More than 10,000 individual glass droplets have been strung up in the atrium of the Design and Media Center at Boston's MassArt, the culmination of a project by the college's visiting professor Dan Clayman that is being unveiled this evening. The work is entitled Rainfield, and was constructed during "Structured Light," an interdisciplinary course with 18 MassArt students who worked alongside the Providence-based artist to realize this piece that measures 60-feet long. The completed project represents the largest-scale work Clayman has completed, the latest in his assemblage works that aggregate multiple glass elements to create a massive structure, as he did in his 2014 work Dispersion at Brown University. The installation will remain on view through summer,
“Rainfield is my largest project to date and I so appreciate how the MassArt community came together as a team to help bring my idea to life,” said Clayman, “from the students who participated in all the fabrication, to the faculty and administration,” said Clayman in a prepared statement. The idea for the work came to the artist when he was caught in a sudden downpour, and took note of the unique environment and light of the experience, which he seeks to capture in his latest installation.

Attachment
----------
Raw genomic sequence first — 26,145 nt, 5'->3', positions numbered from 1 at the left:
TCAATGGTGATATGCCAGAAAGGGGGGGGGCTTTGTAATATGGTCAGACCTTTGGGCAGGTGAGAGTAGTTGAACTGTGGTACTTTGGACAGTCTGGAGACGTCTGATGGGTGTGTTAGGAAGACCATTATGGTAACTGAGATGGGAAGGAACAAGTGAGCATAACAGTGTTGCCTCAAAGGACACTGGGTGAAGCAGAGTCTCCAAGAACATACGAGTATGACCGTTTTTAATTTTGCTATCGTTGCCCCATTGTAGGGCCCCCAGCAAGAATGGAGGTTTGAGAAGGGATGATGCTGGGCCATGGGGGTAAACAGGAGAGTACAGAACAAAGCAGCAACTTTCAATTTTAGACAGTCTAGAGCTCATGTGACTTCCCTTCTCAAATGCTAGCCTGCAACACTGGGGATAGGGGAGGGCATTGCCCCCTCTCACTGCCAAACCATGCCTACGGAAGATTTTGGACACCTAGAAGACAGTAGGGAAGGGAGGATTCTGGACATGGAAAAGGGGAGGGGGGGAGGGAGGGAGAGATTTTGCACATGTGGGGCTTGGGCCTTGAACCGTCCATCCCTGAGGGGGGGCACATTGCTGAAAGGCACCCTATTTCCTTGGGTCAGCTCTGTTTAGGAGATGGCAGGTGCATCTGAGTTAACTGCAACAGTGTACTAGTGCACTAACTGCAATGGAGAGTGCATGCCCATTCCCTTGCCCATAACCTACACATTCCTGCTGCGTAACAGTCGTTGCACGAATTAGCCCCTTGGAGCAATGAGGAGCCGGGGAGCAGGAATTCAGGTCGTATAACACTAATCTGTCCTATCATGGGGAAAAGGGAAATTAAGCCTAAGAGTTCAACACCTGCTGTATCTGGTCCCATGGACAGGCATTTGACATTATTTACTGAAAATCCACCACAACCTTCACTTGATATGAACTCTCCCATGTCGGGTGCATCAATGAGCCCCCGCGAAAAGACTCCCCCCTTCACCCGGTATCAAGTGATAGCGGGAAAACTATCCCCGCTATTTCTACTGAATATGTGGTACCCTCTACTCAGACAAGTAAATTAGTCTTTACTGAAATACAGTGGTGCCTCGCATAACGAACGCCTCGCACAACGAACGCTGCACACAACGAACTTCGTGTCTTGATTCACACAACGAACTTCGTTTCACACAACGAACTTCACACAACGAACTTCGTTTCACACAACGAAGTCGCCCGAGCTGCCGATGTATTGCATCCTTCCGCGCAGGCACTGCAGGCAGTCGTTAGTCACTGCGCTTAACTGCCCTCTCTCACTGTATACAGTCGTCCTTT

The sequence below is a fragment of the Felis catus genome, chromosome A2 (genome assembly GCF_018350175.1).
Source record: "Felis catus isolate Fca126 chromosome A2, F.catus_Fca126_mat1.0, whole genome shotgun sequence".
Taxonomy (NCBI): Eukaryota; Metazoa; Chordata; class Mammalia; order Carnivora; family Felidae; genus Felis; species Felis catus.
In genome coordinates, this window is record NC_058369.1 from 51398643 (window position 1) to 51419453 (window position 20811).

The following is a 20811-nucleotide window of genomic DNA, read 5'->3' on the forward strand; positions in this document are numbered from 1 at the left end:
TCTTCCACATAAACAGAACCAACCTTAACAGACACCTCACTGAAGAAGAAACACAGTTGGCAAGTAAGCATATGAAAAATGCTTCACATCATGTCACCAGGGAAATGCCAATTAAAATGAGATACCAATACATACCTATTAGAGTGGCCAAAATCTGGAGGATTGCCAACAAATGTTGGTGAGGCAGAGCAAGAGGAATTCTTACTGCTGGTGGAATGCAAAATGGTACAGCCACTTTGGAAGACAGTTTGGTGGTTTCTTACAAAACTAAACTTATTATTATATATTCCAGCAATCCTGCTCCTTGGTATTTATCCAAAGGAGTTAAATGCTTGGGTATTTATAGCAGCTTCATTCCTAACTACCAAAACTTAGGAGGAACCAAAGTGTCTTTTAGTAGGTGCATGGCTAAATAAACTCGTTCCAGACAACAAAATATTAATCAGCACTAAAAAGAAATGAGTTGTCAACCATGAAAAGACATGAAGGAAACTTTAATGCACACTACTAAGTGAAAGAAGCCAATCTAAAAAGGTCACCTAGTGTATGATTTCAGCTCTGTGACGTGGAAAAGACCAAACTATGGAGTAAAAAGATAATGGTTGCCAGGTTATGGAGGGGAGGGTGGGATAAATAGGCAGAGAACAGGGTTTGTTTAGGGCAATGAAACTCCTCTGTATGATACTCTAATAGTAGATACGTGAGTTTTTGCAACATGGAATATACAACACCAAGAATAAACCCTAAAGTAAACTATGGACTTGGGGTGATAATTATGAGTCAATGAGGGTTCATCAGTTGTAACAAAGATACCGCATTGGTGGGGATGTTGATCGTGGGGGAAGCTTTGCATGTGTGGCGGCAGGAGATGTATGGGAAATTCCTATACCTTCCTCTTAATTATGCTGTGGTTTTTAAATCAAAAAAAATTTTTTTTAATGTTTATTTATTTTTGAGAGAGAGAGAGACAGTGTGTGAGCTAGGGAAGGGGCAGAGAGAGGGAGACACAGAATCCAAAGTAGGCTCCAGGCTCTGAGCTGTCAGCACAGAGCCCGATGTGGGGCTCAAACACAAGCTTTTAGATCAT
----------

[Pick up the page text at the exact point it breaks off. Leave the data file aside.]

“We’re fortunate to have an artist of Clayman’s caliber to provide this unique opportunity to students as their Visiting Professor, being inspired by his vision and working together on this project, from concept to installation,” said MassArt president David Nelson. “Rainfield is a perfect example of experiential learning, a hallmark of MassArt education, preparing our students for a lifetime of creative opportunity.”